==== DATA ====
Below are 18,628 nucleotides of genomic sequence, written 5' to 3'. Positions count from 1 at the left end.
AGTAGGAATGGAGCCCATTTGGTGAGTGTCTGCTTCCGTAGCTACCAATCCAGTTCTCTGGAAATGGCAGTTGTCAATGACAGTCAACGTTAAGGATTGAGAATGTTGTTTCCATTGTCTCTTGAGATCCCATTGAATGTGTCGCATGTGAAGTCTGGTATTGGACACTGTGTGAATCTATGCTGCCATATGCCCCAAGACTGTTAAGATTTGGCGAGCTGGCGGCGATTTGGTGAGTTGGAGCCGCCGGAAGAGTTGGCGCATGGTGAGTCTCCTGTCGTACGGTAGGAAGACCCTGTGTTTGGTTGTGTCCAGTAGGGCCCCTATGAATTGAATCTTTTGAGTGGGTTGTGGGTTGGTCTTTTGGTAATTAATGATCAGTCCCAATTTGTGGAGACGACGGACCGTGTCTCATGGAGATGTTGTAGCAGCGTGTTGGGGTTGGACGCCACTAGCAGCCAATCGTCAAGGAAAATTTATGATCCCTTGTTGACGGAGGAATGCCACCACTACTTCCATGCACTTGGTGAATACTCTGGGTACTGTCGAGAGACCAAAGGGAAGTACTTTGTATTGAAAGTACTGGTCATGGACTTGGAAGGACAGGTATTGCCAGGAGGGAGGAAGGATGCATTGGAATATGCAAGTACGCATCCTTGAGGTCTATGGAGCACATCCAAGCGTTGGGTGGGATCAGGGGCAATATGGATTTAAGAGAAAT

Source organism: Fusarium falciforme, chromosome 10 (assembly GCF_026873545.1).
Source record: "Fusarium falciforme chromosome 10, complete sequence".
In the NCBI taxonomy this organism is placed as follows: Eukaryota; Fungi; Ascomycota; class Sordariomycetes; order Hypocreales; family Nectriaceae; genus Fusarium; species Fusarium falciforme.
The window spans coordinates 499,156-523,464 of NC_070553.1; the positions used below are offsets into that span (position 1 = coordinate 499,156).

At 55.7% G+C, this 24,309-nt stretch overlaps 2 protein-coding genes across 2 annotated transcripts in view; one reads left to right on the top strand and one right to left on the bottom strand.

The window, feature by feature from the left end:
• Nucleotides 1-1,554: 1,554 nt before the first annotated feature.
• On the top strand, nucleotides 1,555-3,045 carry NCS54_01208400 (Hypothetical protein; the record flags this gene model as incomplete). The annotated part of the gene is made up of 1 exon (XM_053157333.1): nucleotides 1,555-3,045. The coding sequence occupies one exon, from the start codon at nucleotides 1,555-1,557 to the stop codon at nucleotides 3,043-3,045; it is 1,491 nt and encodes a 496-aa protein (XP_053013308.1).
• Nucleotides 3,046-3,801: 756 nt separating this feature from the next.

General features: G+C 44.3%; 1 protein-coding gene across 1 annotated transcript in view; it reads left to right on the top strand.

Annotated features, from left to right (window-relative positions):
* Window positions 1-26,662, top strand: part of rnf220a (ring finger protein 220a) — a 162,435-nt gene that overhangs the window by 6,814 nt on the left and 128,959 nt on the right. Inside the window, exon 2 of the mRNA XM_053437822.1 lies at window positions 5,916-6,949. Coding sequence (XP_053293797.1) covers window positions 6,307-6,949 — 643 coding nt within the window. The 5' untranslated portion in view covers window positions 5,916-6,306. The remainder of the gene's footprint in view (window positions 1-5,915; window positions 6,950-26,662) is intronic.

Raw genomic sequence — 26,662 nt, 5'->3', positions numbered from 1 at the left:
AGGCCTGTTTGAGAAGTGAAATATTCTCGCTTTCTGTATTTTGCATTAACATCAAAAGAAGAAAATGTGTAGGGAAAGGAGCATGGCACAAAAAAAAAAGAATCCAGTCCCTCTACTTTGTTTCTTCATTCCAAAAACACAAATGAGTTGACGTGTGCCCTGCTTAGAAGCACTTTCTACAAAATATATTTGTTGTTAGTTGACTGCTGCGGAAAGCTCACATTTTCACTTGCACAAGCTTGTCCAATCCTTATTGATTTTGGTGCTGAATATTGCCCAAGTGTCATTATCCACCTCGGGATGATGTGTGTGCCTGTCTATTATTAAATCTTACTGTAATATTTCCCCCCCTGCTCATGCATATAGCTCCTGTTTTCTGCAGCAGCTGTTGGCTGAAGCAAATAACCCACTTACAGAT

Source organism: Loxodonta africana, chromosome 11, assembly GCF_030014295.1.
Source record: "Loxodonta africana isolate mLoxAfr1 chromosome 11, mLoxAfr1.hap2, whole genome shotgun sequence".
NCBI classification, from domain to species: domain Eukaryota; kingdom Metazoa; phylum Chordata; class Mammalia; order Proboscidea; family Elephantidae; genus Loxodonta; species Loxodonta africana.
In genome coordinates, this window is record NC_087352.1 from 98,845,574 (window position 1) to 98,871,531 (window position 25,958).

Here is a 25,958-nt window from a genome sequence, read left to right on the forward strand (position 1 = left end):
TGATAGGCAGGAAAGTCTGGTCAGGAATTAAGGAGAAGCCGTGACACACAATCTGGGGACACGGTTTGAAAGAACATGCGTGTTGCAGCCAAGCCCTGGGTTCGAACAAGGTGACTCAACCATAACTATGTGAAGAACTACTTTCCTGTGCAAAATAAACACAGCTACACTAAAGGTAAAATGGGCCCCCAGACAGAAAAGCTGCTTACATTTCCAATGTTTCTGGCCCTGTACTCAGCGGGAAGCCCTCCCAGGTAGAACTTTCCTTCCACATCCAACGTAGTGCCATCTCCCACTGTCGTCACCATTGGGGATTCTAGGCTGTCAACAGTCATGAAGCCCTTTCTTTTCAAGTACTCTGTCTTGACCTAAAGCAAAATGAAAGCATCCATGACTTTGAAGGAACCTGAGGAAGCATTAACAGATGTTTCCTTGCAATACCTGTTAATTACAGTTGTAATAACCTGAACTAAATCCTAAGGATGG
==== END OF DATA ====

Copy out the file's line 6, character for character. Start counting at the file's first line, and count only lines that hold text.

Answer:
The window spans coordinates 499,156-523,464 of NC_070553.1; the positions used below are offsets into that span (position 1 = coordinate 499,156).